Losers learn pretty damn quick who to trust and who not to. It’s not hard really to figure out when you’re on your knees. The guys with the swords are the ones you don’t trust. Those who are extending a hand to help you up are the good guys. The world becomes pretty black and white pretty fast: enemy and ally; really no one in between. And maybe the most important person a loser needs to trust is themselves. To rely on oneself is maybe the most valuable lesson learned. To look in the mirror and think “I’ve got this” and you know it’s just you and you alone is empowering. It’s what turns losers into winners.

So losers are just winners who haven’t won yet. But they will. And oh how sweet that victory will be. I want to leave you with a quote. I can’t remember where I saw it or even who to attribute it to. It could be a proverb or I’ve could have seen it on a fortune cookie but it’s sums up a loser in a simple sentence.

Fall down seven times; get up eight.

Peace and joy; learn from losing. Namaste babies.

If Only I Were Queen…

I probably always knew, but as the apparent top of the evolutionary ladder, I didn’t want to admit it. I let my ego, my supposed superior intelligence and that little matter of opposable thumbs delude me into thinking I was on top. Well, I’m not and today that point was driven home to me in so many levels that even a dumbass like me can’t help but acknowledge and accept the sad truth: animals rule.

Let me lay it out for you.

Here it is Saturday and I’m awake. I’ve been awake. And why is that you may wonder? Why would I be awake at 6:00 a.m. when I didn’t go to sleep until 2:00 a.m.? I don’t work on Saturdays. I don’t have any great event I must run off to. Yet here I am, dressed, teeth brushed and tea drunk (yes, it sadly was tea) hammering away at my keyboard. Why?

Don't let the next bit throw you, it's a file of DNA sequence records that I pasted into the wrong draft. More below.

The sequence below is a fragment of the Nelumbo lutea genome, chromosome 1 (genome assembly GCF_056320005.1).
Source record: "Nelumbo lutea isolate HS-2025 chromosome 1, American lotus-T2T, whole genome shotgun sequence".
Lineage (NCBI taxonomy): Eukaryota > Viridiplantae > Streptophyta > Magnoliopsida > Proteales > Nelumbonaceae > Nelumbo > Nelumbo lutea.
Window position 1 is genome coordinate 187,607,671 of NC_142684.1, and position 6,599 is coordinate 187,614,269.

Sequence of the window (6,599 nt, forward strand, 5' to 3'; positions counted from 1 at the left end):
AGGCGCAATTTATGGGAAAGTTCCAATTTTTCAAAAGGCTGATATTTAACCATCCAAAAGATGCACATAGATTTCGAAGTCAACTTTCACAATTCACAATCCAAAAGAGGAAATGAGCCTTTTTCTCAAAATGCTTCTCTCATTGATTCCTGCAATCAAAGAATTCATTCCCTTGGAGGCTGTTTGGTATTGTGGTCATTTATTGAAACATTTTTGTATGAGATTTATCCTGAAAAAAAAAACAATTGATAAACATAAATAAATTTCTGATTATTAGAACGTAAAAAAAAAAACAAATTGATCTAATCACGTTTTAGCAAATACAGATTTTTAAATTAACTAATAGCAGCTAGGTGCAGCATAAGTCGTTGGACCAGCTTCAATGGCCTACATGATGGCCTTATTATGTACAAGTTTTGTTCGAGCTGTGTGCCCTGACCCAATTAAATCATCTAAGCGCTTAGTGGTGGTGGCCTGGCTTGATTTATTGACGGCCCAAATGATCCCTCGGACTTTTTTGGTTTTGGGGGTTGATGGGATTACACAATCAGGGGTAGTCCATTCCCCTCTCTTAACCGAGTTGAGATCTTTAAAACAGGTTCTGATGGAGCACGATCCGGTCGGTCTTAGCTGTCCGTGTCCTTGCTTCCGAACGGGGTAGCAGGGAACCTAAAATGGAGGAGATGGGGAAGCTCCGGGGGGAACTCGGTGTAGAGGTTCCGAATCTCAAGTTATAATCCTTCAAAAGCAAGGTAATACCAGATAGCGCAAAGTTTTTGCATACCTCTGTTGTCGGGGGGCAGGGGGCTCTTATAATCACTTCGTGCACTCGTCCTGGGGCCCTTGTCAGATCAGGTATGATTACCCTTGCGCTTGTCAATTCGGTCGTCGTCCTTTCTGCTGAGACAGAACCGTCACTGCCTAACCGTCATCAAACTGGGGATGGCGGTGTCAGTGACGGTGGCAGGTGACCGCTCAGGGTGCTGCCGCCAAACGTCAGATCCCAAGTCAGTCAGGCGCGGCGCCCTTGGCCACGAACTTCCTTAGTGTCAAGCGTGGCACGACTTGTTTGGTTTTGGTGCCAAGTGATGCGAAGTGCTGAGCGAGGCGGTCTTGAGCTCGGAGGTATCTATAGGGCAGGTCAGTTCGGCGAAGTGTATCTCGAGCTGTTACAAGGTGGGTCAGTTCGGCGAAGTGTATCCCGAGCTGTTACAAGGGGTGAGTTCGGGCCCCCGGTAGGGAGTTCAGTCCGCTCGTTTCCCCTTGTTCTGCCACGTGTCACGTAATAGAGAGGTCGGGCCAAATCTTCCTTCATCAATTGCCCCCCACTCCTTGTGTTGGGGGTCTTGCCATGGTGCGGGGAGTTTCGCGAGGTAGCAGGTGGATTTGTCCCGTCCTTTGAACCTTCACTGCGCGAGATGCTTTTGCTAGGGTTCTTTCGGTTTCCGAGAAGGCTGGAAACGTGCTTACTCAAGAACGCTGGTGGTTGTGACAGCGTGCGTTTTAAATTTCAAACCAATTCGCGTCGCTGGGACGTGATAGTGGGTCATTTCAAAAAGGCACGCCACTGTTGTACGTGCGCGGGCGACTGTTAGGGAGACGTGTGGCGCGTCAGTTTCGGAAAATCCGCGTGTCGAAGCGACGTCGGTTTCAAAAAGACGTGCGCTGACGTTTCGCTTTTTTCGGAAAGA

Simple…I’m a slave to the animals.

Lab One and Lab Two have decided that 6:00 a.m. is an absolutely wonderful time to go outside to eat grass. Nope, no need to poop or pee. They simply want to get the grass while it’s good and wet so it slips down their gullets with ease. From the sounds of it a few hours later, the return journey and onto the living room carpet isn’t so slick. Sounds like they’re hacking up a cat. Not a terrible idea if they pick the right cat. In that case, I’ll season the freakin’ thing and serve it to them on a platter.

If Lab One and Lab Two weren’t enough, the free ranging cats always make the morning memorable. These creatures, who have not been fully domesticated by a long shot, run wild through my tiny house. At a high rate of speed. And I am the speed bump. So while the Labs are pacing and prancing, eager for their grassy breakfast, the cats are ripping and tearing and using me like a NASCAR driver uses a banked corner. I need to keep band aids by the bed. Or a cattle prod. To use on myself.